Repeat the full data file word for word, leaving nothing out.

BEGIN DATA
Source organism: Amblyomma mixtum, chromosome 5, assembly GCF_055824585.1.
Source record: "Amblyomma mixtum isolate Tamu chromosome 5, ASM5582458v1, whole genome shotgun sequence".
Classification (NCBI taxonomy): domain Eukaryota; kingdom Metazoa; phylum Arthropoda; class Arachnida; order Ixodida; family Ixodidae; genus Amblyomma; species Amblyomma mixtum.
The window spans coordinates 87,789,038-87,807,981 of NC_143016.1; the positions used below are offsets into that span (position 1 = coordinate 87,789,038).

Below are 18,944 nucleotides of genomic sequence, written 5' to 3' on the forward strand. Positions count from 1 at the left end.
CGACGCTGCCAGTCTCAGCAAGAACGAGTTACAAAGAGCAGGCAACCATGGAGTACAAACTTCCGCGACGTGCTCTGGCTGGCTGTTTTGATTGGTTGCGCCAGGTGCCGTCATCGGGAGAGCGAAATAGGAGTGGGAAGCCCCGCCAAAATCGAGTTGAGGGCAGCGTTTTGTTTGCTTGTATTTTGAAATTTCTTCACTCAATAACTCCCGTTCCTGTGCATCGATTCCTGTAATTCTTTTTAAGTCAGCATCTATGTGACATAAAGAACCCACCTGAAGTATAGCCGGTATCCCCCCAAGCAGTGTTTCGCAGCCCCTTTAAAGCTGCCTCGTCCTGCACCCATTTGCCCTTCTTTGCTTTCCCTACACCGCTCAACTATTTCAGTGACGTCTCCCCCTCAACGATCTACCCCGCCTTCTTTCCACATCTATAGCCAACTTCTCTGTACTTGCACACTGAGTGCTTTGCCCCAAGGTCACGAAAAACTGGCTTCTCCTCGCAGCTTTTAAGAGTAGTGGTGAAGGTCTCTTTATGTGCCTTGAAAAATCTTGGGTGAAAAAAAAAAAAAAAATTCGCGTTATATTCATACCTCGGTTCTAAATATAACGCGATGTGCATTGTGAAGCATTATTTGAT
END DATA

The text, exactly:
Source organism: Amblyomma mixtum, chromosome 5, assembly GCF_055824585.1.
Source record: "Amblyomma mixtum isolate Tamu chromosome 5, ASM5582458v1, whole genome shotgun sequence".
Classification (NCBI taxonomy): domain Eukaryota; kingdom Metazoa; phylum Arthropoda; class Arachnida; order Ixodida; family Ixodidae; genus Amblyomma; species Amblyomma mixtum.
The window spans coordinates 87,789,038-87,807,981 of NC_143016.1; the positions used below are offsets into that span (position 1 = coordinate 87,789,038).

Below are 18,944 nucleotides of genomic sequence, written 5' to 3' on the forward strand. Positions count from 1 at the left end.
CGACGCTGCCAGTCTCAGCAAGAACGAGTTACAAAGAGCAGGCAACCATGGAGTACAAACTTCCGCGACGTGCTCTGGCTGGCTGTTTTGATTGGTTGCGCCAGGTGCCGTCATCGGGAGAGCGAAATAGGAGTGGGAAGCCCCGCCAAAATCGAGTTGAGGGCAGCGTTTTGTTTGCTTGTATTTTGAAATTTCTTCACTCAATAACTCCCGTTCCTGTGCATCGATTCCTGTAATTCTTTTTAAGTCAGCATCTATGTGACATAAAGAACCCACCTGAAGTATAGCCGGTATCCCCCCAAGCAGTGTTTCGCAGCCCCTTTAAAGCTGCCTCGTCCTGCACCCATTTGCCCTTCTTTGCTTTCCCTACACCGCTCAACTATTTCAGTGACGTCTCCCCCTCAACGATCTACCCCGCCTTCTTTCCACATCTATAGCCAACTTCTCTGTACTTGCACACTGAGTGCTTTGCCCCAAGGTCACGAAAAACTGGCTTCTCCTCGCAGCTTTTAAGAGTAGTGGTGAAGGTCTCTTTATGTGCCTTGAAAAATCTTGGGTGAAAAAAAAAAAAAAAATTCGCGTTATATTCATACCTCGGTTCTAAATATAACGCGATGTGCATTGTGAAGCATTATTTGAT